Iran hopeful Geneva talks can lead to "nuclear roadmap"


* First talks since election of moderate Iranian president

* Powers looking for substance in Rouhani's emollient stance

* Iran foreign minister sees tough "time-consuming" process

* But sees scope for "roadmap" towards defusing stand-off

* Talks start Tuesday, US sanctions expert Sherman on hand

DUBAI, Oct 14 (Reuters) - Foreign Minister and chiefnegotiator Mohammad Javad Zarif voiced hope Iran and worldpowers can agree at talks this week on a roadmap towardsdefusing the stand-off over Tehran's nuclear activity, butwarned the process would be complex.

The negotiations about Iran's nuclear programme, to start inGeneva on Tuesday, will be the first since the June election ofPresident Hassan Rouhani, a relative moderate who wants to thawIran's icy relations with the West to secure the removal ofpunitive sanctions that have hobbled its oil-based economy.

Western nations believe Iran's uranium enrichment programmeis covertly meant to achieve a nuclear arms capability. Tehrandenies this, saying it wants only to master nuclear technologyto generate electricity and carry out medical research.

"Tomorrow is the start of a difficult and relativelytime-consuming way forward. I am hopeful that by Wednesday wecan reach agreement on a road map to find a path towardsresolution," Zarif said in a message posted on his Facebookaccount late on Sunday.

"But even with the goodwill of the other side, to reachagreement on details and start implementation will likelyrequire another meeting at ministerial level."

Rouhani's election in June to succeed conservative hardlinerMahmoud Ahmadinejad has raised hopes of a negotiated solution toa decade-old dispute over the programme that could otherwisekindle a new war in the tinderbox Middle East.

"We will see if there is a way to transform this newattitude into gestures, but up to now, beyond the new attitude,there has been a total absence of anything that takes us forwardon the fundamentals," a Western diplomat said.

"We're expecting that things are more open, but at the sametime more complicated as we'll have to study what they areoffering," said the diplomat, who declined to be named.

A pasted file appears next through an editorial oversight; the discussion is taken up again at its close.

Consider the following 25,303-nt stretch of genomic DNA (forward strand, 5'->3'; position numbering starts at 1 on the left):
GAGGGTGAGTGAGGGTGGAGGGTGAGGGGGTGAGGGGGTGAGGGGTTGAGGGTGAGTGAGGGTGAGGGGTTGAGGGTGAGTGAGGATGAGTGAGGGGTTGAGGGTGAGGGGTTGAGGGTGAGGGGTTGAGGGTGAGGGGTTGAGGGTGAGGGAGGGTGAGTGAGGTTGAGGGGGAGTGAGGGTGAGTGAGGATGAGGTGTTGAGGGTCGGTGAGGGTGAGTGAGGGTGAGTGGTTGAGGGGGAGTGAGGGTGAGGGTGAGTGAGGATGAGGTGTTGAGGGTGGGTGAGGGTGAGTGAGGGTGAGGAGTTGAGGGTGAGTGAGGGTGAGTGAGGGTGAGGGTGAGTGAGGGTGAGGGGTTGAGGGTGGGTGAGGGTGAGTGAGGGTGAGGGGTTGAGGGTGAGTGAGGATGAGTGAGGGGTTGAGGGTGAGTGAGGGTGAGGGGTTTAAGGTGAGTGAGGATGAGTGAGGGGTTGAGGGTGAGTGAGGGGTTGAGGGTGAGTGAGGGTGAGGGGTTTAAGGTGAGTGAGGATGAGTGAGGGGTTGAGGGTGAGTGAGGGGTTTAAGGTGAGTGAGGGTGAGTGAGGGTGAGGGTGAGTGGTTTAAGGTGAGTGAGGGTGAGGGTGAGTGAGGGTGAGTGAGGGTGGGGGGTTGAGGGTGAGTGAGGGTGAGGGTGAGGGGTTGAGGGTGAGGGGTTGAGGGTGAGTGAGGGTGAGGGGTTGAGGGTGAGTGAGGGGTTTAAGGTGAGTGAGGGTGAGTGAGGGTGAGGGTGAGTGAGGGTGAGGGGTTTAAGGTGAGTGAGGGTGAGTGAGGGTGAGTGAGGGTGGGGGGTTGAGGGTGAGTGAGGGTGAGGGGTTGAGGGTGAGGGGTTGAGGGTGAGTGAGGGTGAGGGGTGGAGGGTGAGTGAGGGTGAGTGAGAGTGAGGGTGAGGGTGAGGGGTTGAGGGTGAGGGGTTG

The diplomat added that if the Islamic Republic failed toput any serious new proposal on the table "after all this talk,then they have a serious problem".

Zarif's deputy on Sunday rebuffed the West's demand thatIran send sensitive nuclear material abroad but signalledflexibility on other aspects of its atomic activities, includingthe degree of uranium enrichment, that worry global powers.


In sporadic talks since early 2012, the world powers havedemanded Iran take initial confidence-building steps includingsuspending 20 percent enrichment, relinquishing some of itsexisting refined uranium stockpile and closing the undergroundFordow plant where most higher-grade enrichment is carried out.

In return, they have offered to rescind sanctions on Iraniantrade in gold, precious metals and petrochemicals. Tehran hasdismissed that offer, calling for the removal of oil and bankingrestrictions most damaging to its economy.

However, in a hint that Washington may be devoting greaterthought to how it might relax sanctions, its Geneva delegationwill include one of the U.S. government's leading sanctionsexperts, U.S. Undersecretary of State Wendy Sherman.

Tehran says it needs uranium refined to 20 percent fissilepurity to produce isotopes for medical care. But the powers arewary that 20 percent is only a short technical step away frombomb-grade uranium and such a stockpile could give Iran a quickroute to weaponisation without stricter limits on its activity.

Iran also wants the six powers - the United States, Russia,China, Britain, France and Germany - to recognise what itregards as its sovereign "right" to enrich uranium.

"We continue to believe that while there is a significantchance of a deal by the end of the second quarter of 2014, anagreement on balance remains improbable," Middle East analystCliff Kupchan of risk consultancy Eurasia group said.

"Iran will likely offer a new proposal in which it sets outa roadmap, possibly including concessions on medium-enricheduranium in return for sanctions relief," he wrote in acommentary. "The U.S. will agree to study the proposal butprobably insist on more severe near-term constraints on Iran'snuclear programme."

Israel, which has threatened pre-emptive military actionagainst its arch-enemy Iran if it deems diplomacy a dead end,demands the total removal of Tehran's enriched uranium reservesalong with a dismantling of its enrichment plants.

Western officials have acknowledged this maximal demand -incorporated in U.N. Security Council sanctions resolutionssince 2006 - may no longer be realistic given the meteoricgrowth of Iran's enrichment infrastructure, and the way it hasmade nuclear energy and know-how synonymous with national pride.

But they say Iran's enrichment capacity must be kept incheck to make it harder for Tehran to weaponise enrichment,should it decide to do so, without being detected in time.

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